CP: This is a bit of a left-field question but I’m just curious what your response is to the New Atheists.
McLaren: To me, when I read the New Atheists I think about the words in 1 Peter 3 where Peter says always be ready to give a reason for the hope that we have and to do it with gentleness and respect. So the New Atheists by and large are looking at the Christian faith and looking at some Christian behavior and they’re asking a lot of questions so I want to take those questions seriously and respond with gentleness and respect. I think some of the New Atheists have been almost a mirror image of the worst kind of religious fundamentalists and so they’ve entered into the conversation with an attitude that I don’t think is helpful when religious people have it so I certainly don’t think it’s helpful now to have two sides of an argument with that same kind of combative attitude. But two of the main issues that I’ve seen the New Atheists bringing up would be the issue of human suffering and the issue of religious violence. And even though I don’t like the attitude and the ways the New Atheists might pose those questions, I agree with them that we have to have good and reasonable answers to the question of human suffering. And as you see in the book I certainly think we have to deal with the issue of religious violence and we have to be willing to scrutinize elements of our faith that are vulnerable to being used on behalf of religious violence.
CP: Going back to the book, you talk about this Greco-roman narrative. How did you come up with this and how is it that Christians adopted this?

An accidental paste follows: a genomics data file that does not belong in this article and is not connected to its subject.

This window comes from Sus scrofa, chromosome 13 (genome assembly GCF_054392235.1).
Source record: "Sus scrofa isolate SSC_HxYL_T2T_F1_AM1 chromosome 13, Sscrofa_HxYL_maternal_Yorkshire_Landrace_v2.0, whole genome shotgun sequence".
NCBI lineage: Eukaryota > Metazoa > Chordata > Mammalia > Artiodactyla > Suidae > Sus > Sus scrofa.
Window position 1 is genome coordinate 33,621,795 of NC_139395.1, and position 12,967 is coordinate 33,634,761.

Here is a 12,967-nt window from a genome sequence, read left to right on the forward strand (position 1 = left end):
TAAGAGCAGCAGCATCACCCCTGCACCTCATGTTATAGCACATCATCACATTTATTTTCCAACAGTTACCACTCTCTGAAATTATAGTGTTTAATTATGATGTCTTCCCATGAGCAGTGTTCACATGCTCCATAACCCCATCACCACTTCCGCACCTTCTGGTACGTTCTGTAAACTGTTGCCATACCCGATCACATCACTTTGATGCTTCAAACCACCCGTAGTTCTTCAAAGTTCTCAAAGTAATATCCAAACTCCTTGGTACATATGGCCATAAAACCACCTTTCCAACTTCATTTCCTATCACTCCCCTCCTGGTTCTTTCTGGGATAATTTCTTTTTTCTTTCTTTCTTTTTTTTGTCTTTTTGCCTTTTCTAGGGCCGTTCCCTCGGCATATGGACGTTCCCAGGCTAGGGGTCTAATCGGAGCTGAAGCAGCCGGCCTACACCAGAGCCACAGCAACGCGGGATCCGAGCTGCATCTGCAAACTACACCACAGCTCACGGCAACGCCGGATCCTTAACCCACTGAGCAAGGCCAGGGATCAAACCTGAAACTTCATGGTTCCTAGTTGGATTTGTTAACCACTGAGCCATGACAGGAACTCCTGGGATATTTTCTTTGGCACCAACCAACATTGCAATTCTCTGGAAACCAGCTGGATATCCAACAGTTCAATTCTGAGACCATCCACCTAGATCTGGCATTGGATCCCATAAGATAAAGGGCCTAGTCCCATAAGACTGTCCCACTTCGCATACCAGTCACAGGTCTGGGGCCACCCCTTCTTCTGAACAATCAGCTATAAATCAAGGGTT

McLaren: Like anything it’s my interpretation and other people might interpret it differently. So far I’ve gotten response to the book and as I’ve shared this in public with different groups and in private in personal conversation most people feel that that six-line narrative does accurately represent the storyline that many, certainly not all, Christians kind of unconsciously come to hold. This is a point in the book that could never be proven with complete certainty. It’s really a conjecture or it’s a possible explanation. But I think many of these very gradually take shape. No one person is responsible. They just take shape over a long period of time and I think that’s the case of this narrative. I think many good people for good reasons contributed to the framing of the biblical narrative in this way. And I think it takes shape really over at least four centuries. To me it’s a very gradual process. Nobody had any malice in it. Everybody was trying to do the right thing. Often there end up being unintended consequences for all of our actions. It’s probably the case with this narrative.
CP: Regarding “the fall,” do you reject the notion of original sin and just describe it as a loss of innocence?